- Reuters/Kevin Lamarque
- President Donald Trump on Wednesday stunned Republicans and appeased Democrats in a freewheeling White House meeting on gun control.
- Trump at one point blasted Republicans for being “afraid of the NRA.”
- He also backed several Democratic suggestions and ordered the lawmakers to “sit down” and discuss it.
President Donald Trump held a remarkable public meeting with lawmakers at the White House on Wednesday, tossing ideas on gun-control and school-safety measures back and forth with Republicans and Democrats.
The meeting came two weeks after a gunman opened fire on a Florida high school, killing 17 students and staff members with a legally purchased AR-15 rifle, roiling a nationwide debate over what types of firearms civilians should be allowed to buy.
To the glee of Democrats, Trump appeared to throw some support behind their proposals and shut down some favored Republican ideas. At one point he tried to persuade Republicans to be less “afraid of the NRA.”
In the meeting, Trump:
- Doubled down on his proposal to raise the age of all firearms purchases to 21 from 18, despite vehement opposition from the National Rifle Association.
- Accused Republicans of being “afraid of the NRA,” adding that he’d had lunch with NRA leadership on Sunday and noticed they “have great power” over Republicans but “less power over me.”
- Encouraged four senators to work on an wide-ranging bill encompassing various gun-control ideas, though one has already declared he wants a clean bill on background checks. “Maybe you could all get together?” Trump said.
- Repeated his support for arming certain teachers with concealed weapons and reducing “gun-free zones,” despite pushback from some Republicans like Sen. Marco Rubio of Florida, who has argued that the proposal carries serious practicality problems.
- Appeared to empathize with Democratic Sen. Dianne Feinstein’s concerns about military-style weapons in the hands of civilians, directing senators to “sit down with Dianne” and discuss the issue. “I’d rather you come down on the strong side instead of the weak side,” he added.
- Declared he would write an executive order banning “bump stock” devices that accelerate semiautomatic rifles’ gunfire. The Bureau of Alcohol, Tobacco, Firearms and Explosives has previously ruled that the devices are legal, likely meaning Congress will have to act on the issue.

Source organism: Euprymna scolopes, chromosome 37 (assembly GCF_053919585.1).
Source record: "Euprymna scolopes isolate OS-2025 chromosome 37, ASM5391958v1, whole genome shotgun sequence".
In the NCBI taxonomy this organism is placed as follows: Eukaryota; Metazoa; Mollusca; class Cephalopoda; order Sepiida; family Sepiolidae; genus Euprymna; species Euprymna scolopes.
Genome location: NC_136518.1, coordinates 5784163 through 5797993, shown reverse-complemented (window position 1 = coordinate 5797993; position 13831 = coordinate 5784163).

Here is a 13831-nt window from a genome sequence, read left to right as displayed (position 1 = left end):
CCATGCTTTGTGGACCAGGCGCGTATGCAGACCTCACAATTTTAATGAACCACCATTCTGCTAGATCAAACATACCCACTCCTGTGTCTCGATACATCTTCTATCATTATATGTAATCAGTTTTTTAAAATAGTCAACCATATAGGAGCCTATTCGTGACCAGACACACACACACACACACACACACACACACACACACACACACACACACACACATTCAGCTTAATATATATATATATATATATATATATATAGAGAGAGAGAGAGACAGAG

- Shut down Republican Rep. Steve Scalise, who wanted to add language advancing concealed carry reciprocity to the bill. “You’ll never get this passed if you add concealed carry to this,” he said.
- Agreed with Democratic Sen. Amy Klobuchar, who pushed to address the issue of domestic violence in the background checks bill. Trump said “that would be great” and asked senators to add the issue to the bill.
Democrats in the meeting appeared heartened, with Democratic Sen. Chris Murphy of Connecticut telling Trump that bills could likely pass the Senate with Trump’s support.
“Mr. President, it’s going to have to be you that brings Republicans to the table on this because right now the gun lobby will stop it in its tracks,” Murphy said. “The reason that nothing’s gotten done here is because the gun lobby has had a veto power over any legislation that comes before Congress.”
Trump ended the meeting by encouraging four senators, Democrats Joe Manchin and Murphy and Republicans Pat Toomey and John Cornyn, to get together and start a bill that addressed several of the proposals discussed.
“Chris and John, Pat, Joe – maybe you could all get together? You’ll start it?” he said, adding that he thought it was “going to be a very successful bill and I will sign it.”
“But you have to be very, very powerful on background checks,” he continued. “Don’t be shy. Very strong on mentally ill.”